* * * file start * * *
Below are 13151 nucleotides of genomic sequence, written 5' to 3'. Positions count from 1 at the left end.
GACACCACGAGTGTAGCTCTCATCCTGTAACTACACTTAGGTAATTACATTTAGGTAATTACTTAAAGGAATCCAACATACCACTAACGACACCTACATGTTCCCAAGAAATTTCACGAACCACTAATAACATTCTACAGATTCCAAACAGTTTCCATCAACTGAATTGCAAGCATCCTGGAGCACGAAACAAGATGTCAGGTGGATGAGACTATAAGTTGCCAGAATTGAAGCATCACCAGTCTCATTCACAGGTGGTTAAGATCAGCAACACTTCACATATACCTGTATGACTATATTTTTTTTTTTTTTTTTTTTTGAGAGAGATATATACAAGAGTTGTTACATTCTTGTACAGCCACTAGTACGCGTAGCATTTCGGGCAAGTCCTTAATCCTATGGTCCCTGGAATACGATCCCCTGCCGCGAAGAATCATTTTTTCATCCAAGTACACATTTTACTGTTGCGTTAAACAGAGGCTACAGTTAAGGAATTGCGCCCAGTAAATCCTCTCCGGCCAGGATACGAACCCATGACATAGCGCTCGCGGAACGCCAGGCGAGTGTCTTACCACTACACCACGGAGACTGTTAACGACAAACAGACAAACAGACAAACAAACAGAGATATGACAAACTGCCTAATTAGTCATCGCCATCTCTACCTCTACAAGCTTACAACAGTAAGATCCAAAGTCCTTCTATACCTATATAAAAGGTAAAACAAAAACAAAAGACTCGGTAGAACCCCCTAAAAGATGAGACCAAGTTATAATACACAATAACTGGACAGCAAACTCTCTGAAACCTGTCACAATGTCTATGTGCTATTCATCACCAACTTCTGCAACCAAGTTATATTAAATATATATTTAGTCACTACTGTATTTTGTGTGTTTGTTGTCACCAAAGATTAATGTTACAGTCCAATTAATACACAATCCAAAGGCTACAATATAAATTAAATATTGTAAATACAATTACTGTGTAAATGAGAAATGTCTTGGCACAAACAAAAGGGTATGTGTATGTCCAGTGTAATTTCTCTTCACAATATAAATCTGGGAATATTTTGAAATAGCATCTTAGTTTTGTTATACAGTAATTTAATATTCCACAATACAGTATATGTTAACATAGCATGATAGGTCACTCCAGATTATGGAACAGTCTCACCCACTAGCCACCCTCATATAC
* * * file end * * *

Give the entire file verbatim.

Below are 13151 nucleotides of genomic sequence, written 5' to 3'. Positions count from 1 at the left end.
GACACCACGAGTGTAGCTCTCATCCTGTAACTACACTTAGGTAATTACATTTAGGTAATTACTTAAAGGAATCCAACATACCACTAACGACACCTACATGTTCCCAAGAAATTTCACGAACCACTAATAACATTCTACAGATTCCAAACAGTTTCCATCAACTGAATTGCAAGCATCCTGGAGCACGAAACAAGATGTCAGGTGGATGAGACTATAAGTTGCCAGAATTGAAGCATCACCAGTCTCATTCACAGGTGGTTAAGATCAGCAACACTTCACATATACCTGTATGACTATATTTTTTTTTTTTTTTTTTTTTGAGAGAGATATATACAAGAGTTGTTACATTCTTGTACAGCCACTAGTACGCGTAGCATTTCGGGCAAGTCCTTAATCCTATGGTCCCTGGAATACGATCCCCTGCCGCGAAGAATCATTTTTTCATCCAAGTACACATTTTACTGTTGCGTTAAACAGAGGCTACAGTTAAGGAATTGCGCCCAGTAAATCCTCTCCGGCCAGGATACGAACCCATGACATAGCGCTCGCGGAACGCCAGGCGAGTGTCTTACCACTACACCACGGAGACTGTTAACGACAAACAGACAAACAGACAAACAAACAGAGATATGACAAACTGCCTAATTAGTCATCGCCATCTCTACCTCTACAAGCTTACAACAGTAAGATCCAAAGTCCTTCTATACCTATATAAAAGGTAAAACAAAAACAAAAGACTCGGTAGAACCCCCTAAAAGATGAGACCAAGTTATAATACACAATAACTGGACAGCAAACTCTCTGAAACCTGTCACAATGTCTATGTGCTATTCATCACCAACTTCTGCAACCAAGTTATATTAAATATATATTTAGTCACTACTGTATTTTGTGTGTTTGTTGTCACCAAAGATTAATGTTACAGTCCAATTAATACACAATCCAAAGGCTACAATATAAATTAAATATTGTAAATACAATTACTGTGTAAATGAGAAATGTCTTGGCACAAACAAAAGGGTATGTGTATGTCCAGTGTAATTTCTCTTCACAATATAAATCTGGGAATATTTTGAAATAGCATCTTAGTTTTGTTATACAGTAATTTAATATTCCACAATACAGTATATGTTAACATAGCATGATAGGTCACTCCAGATTATGGAACAGTCTCACCCACTAGCCACCCTCATATAC